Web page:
The Amazon Fire HD 8 is a fine tablet, and for £89.99 it’s something of an impulse buy. If you’re after a cheap tablet, maybe for the kids, or something solely for watching media on your commute this is a good pick.
- I really like the UI
- Easy access to Amazon's content
- It's a bit slow
- The Plus model is a better buy
- No Google services
- Review Price: £89.99
- 8-inch 1,280 x 800 LCD IPS screen
- 16/32GB storage
- 2-megapixel selfie camera
- 2-megapixel rear camera
- 2GB RAM
The Amazon Fire HD 8 is one of the best budget tablets you can buy from a recognisable brand. It costs £89.99 and features all the basic features you would expect.
The Fire HD 8 is perfect for those who want a cheap, basic tablet primarily for media consumption and reading. It offers more features than the Kindle Paperwhite or Kindle Oasis e-readers and it’s a lot more compact than the very large Fire HD 10.
It’s a great way to binge Prime content, use Alexa and just have a cheap tablet for day-to-day use. The only minor niggle is that for £20/$20 more you can get the Fire HD 8 Plus, which has a little more RAM and comes with wireless charging.
Amazon Fire HD 8 – Design
One of the best things about the Amazon Fire HD 8 is that while it is a cheap tablet, it doesn’t appear instantly dated like many others in this price bracket. It isn’t thick or heavy, and it’s very durable. This is a tablet I wouldn’t mind chucking in a bag without a case or giving to clumsy kids (or clumsy adults).
I’m looking at the white version of the Amazon Fire HD 8. It’s a pleasant look and has a textured finish that both looks and feels better than glossy plastic. The tablet is also available in a wide array of hues.
The Fire HD 8 succeeds in a manner that sounds like an insult: it isn’t rubbish. However, I’ve used many sub-£100 tablets over the years that are, frankly, rubbish – and a constant reminder that you opted to cheap out.
Amazon has tried to make a tablet that isn’t going to disappoint buyers quickly. I don’t think many of you will feel let down by its build, or become irritated by the amount of storage space you have to play with.
Amazon Fire HD 8 – Screen
The screen is one of the weaker parts of the HD 8 and it hasn’t seen any major updates. The specs are basic, as is the case with all the lower-cost Fire tablets. What is most evident is that for a tablet primarily aimed at media use it’s not a fantastic device to watch Prime content on.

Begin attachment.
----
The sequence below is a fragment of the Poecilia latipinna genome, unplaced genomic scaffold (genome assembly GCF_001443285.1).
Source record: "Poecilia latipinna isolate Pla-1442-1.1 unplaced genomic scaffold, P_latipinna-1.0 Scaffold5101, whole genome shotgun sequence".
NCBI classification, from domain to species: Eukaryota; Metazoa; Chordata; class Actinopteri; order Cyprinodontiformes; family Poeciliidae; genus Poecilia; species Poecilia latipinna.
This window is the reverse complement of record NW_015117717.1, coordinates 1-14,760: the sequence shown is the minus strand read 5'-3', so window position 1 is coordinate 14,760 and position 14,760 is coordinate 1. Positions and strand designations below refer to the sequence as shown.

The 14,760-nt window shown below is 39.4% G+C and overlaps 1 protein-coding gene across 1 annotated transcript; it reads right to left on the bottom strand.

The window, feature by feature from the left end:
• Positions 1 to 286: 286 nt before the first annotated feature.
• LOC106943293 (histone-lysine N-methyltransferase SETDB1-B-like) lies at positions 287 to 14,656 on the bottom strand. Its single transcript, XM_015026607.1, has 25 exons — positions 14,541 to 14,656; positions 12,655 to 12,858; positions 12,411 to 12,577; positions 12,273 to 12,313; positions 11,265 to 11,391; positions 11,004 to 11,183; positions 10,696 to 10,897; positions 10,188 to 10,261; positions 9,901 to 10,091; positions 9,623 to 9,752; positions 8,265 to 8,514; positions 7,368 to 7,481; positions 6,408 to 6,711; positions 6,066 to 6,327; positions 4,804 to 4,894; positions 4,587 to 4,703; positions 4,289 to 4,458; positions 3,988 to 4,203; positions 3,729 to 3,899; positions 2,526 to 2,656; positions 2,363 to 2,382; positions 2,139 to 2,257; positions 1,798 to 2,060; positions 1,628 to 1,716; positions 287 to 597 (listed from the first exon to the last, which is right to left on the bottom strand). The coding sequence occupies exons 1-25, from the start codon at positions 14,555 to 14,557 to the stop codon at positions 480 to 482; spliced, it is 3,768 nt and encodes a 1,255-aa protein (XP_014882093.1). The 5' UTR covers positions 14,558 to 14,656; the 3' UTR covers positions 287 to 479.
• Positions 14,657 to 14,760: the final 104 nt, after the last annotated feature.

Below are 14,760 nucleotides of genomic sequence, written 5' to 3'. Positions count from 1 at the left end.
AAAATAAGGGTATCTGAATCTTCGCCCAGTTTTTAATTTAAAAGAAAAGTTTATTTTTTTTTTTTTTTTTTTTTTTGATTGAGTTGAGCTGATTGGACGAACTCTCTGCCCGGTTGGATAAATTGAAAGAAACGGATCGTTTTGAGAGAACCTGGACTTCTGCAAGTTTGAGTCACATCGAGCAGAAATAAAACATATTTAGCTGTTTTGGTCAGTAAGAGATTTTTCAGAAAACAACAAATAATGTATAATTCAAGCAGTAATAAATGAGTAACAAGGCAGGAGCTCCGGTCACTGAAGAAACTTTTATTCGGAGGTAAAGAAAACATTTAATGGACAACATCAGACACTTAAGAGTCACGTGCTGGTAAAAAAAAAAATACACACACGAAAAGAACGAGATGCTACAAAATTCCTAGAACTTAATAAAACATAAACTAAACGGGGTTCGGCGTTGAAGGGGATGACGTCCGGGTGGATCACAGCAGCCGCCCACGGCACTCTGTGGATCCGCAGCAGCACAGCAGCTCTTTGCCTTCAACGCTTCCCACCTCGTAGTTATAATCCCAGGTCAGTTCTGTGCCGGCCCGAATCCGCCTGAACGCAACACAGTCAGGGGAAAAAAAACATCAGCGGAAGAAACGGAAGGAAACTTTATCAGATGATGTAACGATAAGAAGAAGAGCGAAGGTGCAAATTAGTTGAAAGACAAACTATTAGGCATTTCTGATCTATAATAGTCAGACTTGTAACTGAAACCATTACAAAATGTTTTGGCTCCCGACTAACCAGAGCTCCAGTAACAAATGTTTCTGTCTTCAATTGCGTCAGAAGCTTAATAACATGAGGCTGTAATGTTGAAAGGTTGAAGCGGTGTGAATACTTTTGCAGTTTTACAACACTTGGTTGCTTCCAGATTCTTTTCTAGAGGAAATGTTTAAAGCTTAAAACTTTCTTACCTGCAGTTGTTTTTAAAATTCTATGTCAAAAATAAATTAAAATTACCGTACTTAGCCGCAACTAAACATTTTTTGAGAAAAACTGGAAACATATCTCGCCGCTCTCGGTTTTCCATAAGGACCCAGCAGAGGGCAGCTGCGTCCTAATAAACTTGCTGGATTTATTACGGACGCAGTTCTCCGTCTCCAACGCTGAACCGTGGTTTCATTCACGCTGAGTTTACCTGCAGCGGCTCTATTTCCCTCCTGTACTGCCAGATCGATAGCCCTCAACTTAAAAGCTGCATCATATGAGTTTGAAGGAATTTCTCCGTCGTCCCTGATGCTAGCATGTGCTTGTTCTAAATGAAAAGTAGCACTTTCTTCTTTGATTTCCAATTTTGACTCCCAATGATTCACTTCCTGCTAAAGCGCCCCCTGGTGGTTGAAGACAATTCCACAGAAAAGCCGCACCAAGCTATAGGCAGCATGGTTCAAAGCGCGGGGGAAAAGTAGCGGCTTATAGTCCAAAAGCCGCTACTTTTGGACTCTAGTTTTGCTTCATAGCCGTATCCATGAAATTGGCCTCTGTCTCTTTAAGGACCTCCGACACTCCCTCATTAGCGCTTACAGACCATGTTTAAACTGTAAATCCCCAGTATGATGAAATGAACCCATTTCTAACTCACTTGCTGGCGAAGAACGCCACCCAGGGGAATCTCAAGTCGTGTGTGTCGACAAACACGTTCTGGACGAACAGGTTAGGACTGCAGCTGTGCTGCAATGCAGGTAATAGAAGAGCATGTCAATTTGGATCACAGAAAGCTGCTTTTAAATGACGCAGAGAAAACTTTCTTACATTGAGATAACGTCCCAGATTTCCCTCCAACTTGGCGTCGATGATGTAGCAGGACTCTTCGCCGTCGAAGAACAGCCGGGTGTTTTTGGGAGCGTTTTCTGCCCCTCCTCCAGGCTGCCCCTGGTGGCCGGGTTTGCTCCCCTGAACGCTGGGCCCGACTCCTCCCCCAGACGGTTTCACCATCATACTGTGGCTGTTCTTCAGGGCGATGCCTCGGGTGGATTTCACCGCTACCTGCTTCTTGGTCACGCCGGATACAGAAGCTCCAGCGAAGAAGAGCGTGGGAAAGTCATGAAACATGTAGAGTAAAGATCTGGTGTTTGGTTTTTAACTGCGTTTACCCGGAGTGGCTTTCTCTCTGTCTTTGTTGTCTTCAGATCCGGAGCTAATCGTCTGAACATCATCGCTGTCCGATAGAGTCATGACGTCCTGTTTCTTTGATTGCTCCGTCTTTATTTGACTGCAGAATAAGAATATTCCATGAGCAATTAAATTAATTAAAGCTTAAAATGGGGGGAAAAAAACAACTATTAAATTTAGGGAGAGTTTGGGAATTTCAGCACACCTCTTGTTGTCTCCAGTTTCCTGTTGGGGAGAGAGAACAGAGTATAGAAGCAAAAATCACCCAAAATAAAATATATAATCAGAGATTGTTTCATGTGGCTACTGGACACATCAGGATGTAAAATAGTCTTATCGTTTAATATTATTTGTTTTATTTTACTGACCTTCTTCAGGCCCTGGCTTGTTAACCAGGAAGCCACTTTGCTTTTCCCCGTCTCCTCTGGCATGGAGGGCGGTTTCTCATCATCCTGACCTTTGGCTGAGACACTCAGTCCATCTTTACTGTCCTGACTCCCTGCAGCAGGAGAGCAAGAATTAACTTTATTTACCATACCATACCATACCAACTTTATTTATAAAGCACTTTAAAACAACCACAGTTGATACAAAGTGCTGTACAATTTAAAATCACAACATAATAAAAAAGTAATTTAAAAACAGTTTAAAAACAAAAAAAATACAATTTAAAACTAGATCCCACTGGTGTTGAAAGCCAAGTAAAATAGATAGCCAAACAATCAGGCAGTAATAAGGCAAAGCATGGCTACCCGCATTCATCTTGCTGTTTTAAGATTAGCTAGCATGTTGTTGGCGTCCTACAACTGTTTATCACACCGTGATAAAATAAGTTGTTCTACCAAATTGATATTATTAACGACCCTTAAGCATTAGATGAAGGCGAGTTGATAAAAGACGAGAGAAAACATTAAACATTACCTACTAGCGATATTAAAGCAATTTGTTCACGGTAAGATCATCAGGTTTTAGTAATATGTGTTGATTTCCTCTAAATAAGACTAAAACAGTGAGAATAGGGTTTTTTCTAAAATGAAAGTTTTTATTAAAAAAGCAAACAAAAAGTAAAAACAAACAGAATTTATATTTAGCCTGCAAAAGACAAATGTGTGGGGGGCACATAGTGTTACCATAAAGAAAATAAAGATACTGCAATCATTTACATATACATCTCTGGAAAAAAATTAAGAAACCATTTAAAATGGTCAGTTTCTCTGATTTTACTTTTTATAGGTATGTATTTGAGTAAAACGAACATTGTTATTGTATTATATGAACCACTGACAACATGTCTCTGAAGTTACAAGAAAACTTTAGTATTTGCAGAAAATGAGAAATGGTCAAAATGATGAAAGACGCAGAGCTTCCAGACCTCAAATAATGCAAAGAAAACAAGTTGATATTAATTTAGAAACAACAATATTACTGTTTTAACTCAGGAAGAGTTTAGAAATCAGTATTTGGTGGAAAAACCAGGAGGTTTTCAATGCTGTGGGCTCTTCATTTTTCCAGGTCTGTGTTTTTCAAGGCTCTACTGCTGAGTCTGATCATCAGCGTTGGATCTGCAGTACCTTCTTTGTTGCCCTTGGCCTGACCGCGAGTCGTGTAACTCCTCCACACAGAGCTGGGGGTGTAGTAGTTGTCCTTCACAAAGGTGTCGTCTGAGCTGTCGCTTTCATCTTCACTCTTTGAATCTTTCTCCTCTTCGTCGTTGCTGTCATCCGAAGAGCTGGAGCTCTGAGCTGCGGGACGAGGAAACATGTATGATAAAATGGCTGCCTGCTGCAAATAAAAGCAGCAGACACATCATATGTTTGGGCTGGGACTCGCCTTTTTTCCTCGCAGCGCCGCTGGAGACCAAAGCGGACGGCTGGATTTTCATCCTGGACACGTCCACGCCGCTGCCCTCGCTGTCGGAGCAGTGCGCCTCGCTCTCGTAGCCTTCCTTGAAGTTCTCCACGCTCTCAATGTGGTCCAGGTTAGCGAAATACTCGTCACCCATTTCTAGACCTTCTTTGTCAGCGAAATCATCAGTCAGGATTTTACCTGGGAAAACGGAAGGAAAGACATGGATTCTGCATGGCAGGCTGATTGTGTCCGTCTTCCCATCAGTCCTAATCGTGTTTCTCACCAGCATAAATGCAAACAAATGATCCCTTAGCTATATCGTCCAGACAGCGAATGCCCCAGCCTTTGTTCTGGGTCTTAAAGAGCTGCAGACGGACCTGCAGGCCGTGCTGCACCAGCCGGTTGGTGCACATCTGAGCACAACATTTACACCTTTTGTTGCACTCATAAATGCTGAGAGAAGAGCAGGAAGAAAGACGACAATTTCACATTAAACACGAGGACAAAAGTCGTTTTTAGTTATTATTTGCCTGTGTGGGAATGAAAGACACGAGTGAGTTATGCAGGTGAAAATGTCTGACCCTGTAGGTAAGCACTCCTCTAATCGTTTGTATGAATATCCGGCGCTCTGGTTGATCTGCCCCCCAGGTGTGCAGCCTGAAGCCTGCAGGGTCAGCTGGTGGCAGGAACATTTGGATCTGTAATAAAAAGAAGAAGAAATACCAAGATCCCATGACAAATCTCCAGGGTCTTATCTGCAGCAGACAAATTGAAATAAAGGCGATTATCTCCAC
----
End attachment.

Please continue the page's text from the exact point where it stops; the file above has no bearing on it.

The screen is very reflective, making blacks appear quite grey and the fairly low resolution (1280 x 800) doesn’t look super-sharp even when spread out over the small 8-inch canvas.
How good colours appear will depend on how liberal you are with the brightness slider. The contrast-sapping screen style makes colours appear quite low-energy until you jack up the backlight.
The Amazon Fire HD 8 display can also struggle in bright environments, as the actual brightness levels aren’t quite strong enough to combat particularly strong rays. This should only really be a problem if you’re planning on using the tablet to read outside – if this is your primary use then I would suggest plumping for a Kindle Paperwhite instead.
But, overall the screen is fine, and for the price you can’t really expect more.
Amazon Fire HD 8 – Software
The Amazon Fire HD 8 runs Fire OS, which is based on the same software as the other slates in our best Android tablets list but looks and feels completely different. If you’ve used an Amazon tablet before, then nothing significant has changed. But it’s worth a quick primer if you’re new to the Fire range as it can put people used to regular Android off completely.
Fire OS is very service-driven. It’s made up of a bunch of homescreens, most of which push other Amazon-owned platforms. There’s Instant Video, the Kindle Store, Amazon.co.uk, Audible, and more.